How you want your letter signed:  Sammy Catiis

Tachinid Fly

Dear Sammy,
Tachinid Fly is a name used for a member of the parasitoid family Tachinidae.  According to BugGuide, a site dedicated to North American sightings:  “Second largest dipteran family (after Tipulidae), with ~1350 spp. in >300 genera of 4 subfamilies in our area(1) and >10,000 spp. in ~1600 genera worldwide; it is possible that only half of the species have been described.”  We searched for images of the Giant Tachinid Fly, and we found an image on Alamy from Wales that is identified as
Tachina grossa and it has a light collar of hairs behind the head, a distinctive feature also found on your individual.  The genus is also found in North America, and this BugGuide image also has the light collar.  Data indicates the genus is found in Washington.  Congratulations on identifying your individual to the genus level.  According to BugGuide “40 spp. in 2 subgenera in our area”  but most of the individuals posted to BugGuide are not identified to the species level, so we suspect they are difficult to identify from images.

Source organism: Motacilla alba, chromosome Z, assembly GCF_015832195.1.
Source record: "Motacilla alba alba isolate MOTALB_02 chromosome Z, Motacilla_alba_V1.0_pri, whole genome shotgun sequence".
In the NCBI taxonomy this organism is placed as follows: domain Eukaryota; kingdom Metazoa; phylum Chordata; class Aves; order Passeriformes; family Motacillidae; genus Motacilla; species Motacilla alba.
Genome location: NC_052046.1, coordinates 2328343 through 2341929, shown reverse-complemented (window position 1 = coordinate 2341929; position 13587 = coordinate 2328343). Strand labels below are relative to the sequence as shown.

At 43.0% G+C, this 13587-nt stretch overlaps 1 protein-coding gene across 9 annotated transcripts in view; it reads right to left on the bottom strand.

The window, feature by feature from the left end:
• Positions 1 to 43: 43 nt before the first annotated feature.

Tachinid Fly

What's That Bug? does not endorse extermination

Subject:  Fly species?
Geographic location of the bug:  Creighton, KZN, South Africa
Date: 10/10/2017
Time: 10:21 AM EDT
Found this indoors, looks like a fly, but never seen this one before.
Thought it was Rhachoepalpus immaculatus, but coloring not the same.
How you want your letter signed:  Terence

Tachinid Fly

Dear Terence,
This is a parasitoid Tachinid Fly.  According to Animal Diversity Web
Rhachoepalpus immaculatus is a Tachinid Fly.  Tachinidae is a large family with many similar looking individuals, so we cannot say for certain if your identification is correct to the species level, but you do have the family correct.

Thanks for the prompt responce.
Greatly appreciated.

What's That Bug? does not endorse extermination